How has this crisis affected athletes?
Starowski: These stories have a theme. Trying to balance academics, sports and other things in their lives — the demands have been escalating, said those close to these young women and college athletes more generally.
Anne S. Walters published a study in September 2021. In a group of college athletes she observed, 30 percent reported feeling severely overwhelmed and 25 percent felt mentally exhausted. Less than half felt they were getting enough help when they asked for it. That’s part of what makes me feel like we’ve got a lot more going on here than we’ve seen before. She also looked at how athletic trainers talk about training room needs. Less than half of athletic trainers said they use mental health screenings as part of their job.
College athletes face these stressors in situations that many of their classmates face.
College athletes face these stressors in situations that many of their classmates face. Their classmates were also mentally exhausted. Beyond that, we have more traditional factors and identity issues, what happens if I stop playing? If I am no longer part of my team, who am I? This question, can I even take a leave of absence from playing? Or can I temporarily stop my exercise? What will happen to my role in the team if I try to come back?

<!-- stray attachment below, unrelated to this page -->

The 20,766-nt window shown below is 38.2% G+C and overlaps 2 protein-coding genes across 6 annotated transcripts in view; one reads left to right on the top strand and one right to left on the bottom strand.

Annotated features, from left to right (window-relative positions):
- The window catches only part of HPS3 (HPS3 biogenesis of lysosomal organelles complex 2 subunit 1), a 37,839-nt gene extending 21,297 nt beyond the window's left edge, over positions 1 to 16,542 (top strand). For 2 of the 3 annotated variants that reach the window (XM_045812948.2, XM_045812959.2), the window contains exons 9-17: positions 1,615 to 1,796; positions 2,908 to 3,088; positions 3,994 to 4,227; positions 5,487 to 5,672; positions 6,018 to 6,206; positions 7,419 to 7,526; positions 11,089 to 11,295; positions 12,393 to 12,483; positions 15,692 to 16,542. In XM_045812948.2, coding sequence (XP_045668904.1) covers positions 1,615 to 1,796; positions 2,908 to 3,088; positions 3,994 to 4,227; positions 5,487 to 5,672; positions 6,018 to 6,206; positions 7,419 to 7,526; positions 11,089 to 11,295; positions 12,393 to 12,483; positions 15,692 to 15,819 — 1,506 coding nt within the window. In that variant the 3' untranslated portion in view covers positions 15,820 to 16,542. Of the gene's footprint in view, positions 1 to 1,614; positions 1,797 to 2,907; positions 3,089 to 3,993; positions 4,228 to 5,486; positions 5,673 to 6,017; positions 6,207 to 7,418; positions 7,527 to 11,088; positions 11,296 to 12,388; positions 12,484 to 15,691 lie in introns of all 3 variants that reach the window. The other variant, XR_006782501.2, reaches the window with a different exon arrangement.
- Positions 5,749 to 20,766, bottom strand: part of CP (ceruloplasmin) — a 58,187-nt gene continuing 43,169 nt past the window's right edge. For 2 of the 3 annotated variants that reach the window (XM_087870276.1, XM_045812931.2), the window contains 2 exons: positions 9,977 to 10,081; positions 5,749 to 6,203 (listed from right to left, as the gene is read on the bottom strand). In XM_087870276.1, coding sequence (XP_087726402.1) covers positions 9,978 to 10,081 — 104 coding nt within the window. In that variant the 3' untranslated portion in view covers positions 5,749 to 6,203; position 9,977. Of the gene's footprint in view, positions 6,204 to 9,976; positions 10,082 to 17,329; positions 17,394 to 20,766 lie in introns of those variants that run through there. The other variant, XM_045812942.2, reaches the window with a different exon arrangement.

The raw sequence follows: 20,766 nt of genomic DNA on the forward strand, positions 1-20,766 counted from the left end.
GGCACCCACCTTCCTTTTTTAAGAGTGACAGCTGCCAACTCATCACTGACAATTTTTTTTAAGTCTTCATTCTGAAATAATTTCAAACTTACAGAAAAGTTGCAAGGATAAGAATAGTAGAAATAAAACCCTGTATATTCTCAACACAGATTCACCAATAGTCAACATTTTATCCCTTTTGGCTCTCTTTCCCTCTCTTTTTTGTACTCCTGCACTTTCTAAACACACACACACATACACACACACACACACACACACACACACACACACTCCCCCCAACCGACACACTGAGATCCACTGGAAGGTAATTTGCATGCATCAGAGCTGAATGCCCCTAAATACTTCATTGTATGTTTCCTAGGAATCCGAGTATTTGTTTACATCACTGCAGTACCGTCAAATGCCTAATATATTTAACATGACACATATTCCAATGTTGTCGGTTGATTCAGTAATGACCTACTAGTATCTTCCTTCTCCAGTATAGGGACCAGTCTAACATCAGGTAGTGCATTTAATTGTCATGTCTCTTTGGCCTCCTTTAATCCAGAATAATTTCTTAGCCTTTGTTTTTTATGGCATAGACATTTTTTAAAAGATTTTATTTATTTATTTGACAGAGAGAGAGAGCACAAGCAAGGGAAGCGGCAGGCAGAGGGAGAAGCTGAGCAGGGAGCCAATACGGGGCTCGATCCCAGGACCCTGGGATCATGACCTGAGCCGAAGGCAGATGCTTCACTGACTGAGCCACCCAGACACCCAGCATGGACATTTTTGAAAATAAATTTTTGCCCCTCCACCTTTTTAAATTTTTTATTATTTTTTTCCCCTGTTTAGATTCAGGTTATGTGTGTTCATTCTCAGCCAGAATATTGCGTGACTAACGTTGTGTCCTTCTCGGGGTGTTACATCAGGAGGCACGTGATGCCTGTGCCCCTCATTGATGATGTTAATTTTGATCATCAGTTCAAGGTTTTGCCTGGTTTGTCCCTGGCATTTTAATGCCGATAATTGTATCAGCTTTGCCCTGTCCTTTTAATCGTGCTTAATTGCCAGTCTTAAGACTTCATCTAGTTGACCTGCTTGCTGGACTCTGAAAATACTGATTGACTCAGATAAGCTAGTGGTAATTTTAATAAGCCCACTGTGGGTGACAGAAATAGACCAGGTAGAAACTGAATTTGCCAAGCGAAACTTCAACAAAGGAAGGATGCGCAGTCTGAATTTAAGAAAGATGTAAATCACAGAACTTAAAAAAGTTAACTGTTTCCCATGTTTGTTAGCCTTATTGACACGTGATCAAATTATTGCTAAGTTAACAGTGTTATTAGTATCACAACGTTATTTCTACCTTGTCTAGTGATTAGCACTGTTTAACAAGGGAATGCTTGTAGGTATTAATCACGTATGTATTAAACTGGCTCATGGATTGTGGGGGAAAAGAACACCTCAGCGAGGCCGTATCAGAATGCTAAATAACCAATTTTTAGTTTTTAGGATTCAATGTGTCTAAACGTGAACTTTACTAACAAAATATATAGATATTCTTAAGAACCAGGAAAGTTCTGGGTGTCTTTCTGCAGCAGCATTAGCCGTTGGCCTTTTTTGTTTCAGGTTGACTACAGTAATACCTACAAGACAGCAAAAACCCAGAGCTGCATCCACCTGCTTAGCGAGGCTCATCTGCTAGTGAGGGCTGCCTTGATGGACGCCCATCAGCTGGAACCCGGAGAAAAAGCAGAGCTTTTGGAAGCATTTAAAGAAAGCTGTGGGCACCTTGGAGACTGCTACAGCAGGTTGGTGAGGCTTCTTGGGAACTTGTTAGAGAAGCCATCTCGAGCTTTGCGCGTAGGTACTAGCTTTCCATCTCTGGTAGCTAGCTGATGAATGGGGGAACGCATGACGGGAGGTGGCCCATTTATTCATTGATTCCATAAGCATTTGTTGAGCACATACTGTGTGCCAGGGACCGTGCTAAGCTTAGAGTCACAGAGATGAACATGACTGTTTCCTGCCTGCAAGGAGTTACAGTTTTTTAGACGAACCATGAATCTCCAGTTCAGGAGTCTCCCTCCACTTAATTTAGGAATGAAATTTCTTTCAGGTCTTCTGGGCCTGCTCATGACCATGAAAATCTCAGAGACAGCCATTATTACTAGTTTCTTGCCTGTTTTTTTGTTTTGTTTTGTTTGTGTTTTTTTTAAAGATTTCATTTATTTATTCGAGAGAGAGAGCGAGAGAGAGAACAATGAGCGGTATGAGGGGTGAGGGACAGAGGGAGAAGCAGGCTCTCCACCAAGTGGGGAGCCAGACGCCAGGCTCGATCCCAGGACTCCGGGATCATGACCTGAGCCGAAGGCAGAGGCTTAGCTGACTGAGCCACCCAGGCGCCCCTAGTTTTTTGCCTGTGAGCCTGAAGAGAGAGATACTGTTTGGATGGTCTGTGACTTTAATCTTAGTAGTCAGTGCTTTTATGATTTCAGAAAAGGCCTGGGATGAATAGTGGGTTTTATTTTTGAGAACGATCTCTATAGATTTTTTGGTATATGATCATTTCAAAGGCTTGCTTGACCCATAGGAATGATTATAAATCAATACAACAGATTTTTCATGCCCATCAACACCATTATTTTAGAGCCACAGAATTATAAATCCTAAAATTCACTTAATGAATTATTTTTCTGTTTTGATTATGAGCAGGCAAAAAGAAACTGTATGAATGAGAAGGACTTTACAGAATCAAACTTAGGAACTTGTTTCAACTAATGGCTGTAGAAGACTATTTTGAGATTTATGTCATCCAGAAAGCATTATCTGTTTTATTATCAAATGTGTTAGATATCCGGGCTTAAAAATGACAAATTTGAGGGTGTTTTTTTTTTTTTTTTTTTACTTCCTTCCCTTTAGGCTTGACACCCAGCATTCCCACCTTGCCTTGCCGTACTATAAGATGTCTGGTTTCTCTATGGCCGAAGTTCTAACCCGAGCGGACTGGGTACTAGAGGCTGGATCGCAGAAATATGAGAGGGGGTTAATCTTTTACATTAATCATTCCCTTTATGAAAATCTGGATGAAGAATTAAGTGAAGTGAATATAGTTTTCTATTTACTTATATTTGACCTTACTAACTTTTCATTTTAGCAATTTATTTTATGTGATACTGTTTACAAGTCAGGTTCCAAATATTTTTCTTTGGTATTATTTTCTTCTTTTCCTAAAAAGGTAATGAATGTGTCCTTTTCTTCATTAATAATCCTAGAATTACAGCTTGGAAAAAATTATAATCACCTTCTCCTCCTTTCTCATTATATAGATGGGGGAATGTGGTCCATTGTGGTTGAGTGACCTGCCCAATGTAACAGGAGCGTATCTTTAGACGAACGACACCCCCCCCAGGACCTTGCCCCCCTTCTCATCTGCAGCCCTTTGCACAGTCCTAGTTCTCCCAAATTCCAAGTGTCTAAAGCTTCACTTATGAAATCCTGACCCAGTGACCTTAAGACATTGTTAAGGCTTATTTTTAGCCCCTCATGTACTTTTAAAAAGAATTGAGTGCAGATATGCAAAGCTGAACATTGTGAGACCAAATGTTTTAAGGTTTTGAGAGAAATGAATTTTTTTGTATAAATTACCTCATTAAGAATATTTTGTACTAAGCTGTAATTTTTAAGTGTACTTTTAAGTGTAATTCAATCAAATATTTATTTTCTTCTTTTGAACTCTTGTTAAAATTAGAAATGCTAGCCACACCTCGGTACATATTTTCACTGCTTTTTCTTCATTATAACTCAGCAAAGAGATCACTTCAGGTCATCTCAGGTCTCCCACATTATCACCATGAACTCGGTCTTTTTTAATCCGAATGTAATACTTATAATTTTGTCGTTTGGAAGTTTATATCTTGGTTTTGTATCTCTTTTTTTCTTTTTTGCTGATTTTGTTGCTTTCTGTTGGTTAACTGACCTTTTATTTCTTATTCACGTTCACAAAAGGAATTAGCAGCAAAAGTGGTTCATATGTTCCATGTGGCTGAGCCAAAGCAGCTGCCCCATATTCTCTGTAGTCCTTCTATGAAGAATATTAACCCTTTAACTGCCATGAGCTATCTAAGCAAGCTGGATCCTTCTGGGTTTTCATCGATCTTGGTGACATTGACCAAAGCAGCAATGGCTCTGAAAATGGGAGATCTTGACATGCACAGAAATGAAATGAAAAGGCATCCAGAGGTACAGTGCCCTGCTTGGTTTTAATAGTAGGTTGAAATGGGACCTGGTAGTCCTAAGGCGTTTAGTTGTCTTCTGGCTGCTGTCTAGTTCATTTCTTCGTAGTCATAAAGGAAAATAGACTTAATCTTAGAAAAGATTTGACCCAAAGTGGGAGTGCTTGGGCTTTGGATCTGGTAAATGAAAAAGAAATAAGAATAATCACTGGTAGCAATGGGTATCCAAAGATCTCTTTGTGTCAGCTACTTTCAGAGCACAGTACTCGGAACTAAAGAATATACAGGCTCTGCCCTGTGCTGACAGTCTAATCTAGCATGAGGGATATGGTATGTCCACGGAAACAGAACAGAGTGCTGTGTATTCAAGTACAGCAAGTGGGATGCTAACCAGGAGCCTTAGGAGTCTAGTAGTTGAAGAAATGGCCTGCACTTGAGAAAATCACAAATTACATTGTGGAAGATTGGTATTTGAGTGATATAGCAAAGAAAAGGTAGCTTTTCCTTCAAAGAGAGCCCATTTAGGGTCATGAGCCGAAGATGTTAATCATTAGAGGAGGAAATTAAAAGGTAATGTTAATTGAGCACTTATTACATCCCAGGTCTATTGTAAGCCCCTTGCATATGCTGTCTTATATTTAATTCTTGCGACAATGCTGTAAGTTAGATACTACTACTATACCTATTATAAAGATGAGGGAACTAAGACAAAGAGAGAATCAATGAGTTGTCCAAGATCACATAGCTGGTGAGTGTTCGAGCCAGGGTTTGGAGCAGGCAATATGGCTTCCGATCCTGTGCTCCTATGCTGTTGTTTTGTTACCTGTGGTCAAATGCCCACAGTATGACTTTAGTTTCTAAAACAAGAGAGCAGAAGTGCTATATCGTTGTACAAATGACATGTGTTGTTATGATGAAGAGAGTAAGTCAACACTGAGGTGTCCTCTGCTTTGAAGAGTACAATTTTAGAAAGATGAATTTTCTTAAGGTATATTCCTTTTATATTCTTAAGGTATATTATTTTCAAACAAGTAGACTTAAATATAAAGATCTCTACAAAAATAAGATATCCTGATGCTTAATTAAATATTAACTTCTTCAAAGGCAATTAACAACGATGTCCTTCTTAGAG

Gales: I have two children, both teenagers, who are both sports players. I’m also a student-athlete, and I guess my athletic experience is different from theirs. Back in my day, you strengthened it, you didn’t have to go through emotions. I just think today’s generation, they don’t want to do that. I don’t know what we should do.
When I think of Simone Biles and Naomi Osaka, we shouldn’t be surprised that people opt out or say, what happened to me. I’m not going to do that. should be standardized.
Although they were applauded in some circles, the criticism persisted. Why are we doing this?